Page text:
Draft Animal Power – Draft animals and sustainable land stewardship › Forums › Sustainable Living and Land use › Draft Animals and Land-Use History › The last authentic six-ox medieval plow in action
- March 23, 2011 at 10:16 pm #42487
I found this old documentary, showing authentic medieval plowing with a wooden plow and six oxen in 1978 in Pribelja, Bosnia, in its very last practice in history.
it’s a facebook video. click on the second video from the top, (the bigger one). it lasts about 19 minutes, no subtitles. they start yoking up at about 5 minutes after vid start.
At the time the tractors were already widespread, but in a small, remote valley, there was a last demonstration of an ancient technology: a wooden plow with six oxen.
It is kinda sad, form today’ s perspective, to see oxen plowing in an all-wooden plow, and down the valley, new red tractors are breaking up soil.
There is still a lot of livestock in the fields.
At the end of this movie, owner of the middle pair announced he’d sell his pair so there won’t be any plowing possible. Six oxen were used because of the heavy and soaked soil, they needed a lot of traction.
The plow entire plow (minus coulter and plow share) , tongues, connections, rings, all are made of wood.
It’s truly a medieval plow. But it works surprisingly well!
Before the plowing certain ceremonies and customes are preformed, in hope of bringing good luck and ensuring good harvest.
„Kako ovo jaje pogodilo, tako žito rodilo!“ „How this egg hits may the grain yield!“ with these words he flungs the egg against
So Customs include throwing an egg to break on first right ox (he is the most important ox) for good harvest. 8:17
They give the oxen eggs (?)
Women adorne the oxen
„Be it so we earn in good health and spend in happy times“
At last the fistfull of grain is thrown over the entire span, oxen and plow, with words: „prva radja!“, meaning: first one bears fruit! (harvest)
Let’s go brothers, happy be in ye steps!
one says as the span starts making it to the field.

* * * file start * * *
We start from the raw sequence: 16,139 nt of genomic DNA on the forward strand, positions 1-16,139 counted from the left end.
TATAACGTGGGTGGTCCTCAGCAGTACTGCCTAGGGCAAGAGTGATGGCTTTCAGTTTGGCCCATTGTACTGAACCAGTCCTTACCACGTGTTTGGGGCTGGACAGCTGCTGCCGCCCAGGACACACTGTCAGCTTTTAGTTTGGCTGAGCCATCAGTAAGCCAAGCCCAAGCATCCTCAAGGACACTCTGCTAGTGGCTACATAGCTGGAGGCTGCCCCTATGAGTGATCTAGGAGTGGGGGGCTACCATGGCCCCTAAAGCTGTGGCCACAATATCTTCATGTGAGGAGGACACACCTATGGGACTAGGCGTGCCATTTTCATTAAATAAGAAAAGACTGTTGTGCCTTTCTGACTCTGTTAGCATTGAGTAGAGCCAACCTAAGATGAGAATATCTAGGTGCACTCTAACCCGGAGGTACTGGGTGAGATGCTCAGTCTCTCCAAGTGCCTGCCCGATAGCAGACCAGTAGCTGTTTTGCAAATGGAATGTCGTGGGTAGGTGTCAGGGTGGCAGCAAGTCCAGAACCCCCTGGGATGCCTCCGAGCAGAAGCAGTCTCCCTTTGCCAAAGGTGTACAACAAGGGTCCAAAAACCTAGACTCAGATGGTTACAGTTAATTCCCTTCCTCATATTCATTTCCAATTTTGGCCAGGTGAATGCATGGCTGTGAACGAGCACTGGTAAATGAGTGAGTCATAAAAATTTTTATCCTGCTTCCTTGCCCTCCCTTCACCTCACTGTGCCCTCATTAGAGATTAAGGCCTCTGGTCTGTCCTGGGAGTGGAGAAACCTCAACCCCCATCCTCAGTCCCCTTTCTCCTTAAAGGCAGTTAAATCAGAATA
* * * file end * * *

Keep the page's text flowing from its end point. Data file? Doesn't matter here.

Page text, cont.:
In plowing, one is holding the plow and other one is steering the plow via a vertical stick he’s holding, to steer it left or right, and also to prod the oxen with another one.
Since the plank is wooden, the plowman also keeps a wooden spade with which he scrapes off dirt that got cought on the plank.
Leads – the strongest pair, the right lead ox is the smartest ox, he walks in the furrow. His teamamate is paired to be weaker, and so that he doesn’t try to push th right lead ox out of the furrow.
Last pair – slosest to the plow, the most sluggish ones. There for ease of prodding
Middle pair – usually younger oxen in training for that year, they’ll be promoted to lead oxen or last pair, based on their preformance.
After the plowing, there is a good lunch for plowmen, relatives, newighbours and friends.
This old documentary shows why cattle were so prized and important in old ages.
Enjoy, dear friends, this is RARE!;)March 24, 2011 at 7:37 pm #65954CharlyBonifazMember
seeing all the rocks I fear for the old plow 😉
great video! thanks!March 25, 2011 at 1:00 pm #65956jacParticipant
Excellent Bivol !!! that plow was doing good work. Great to see. Thanks for sharing that…
JohnMarch 25, 2011 at 9:11 pm #65951
i’m glad you like it, this is one rare vid!
too bad i can’t sub it!March 25, 2011 at 10:02 pm #65950J-LParticipant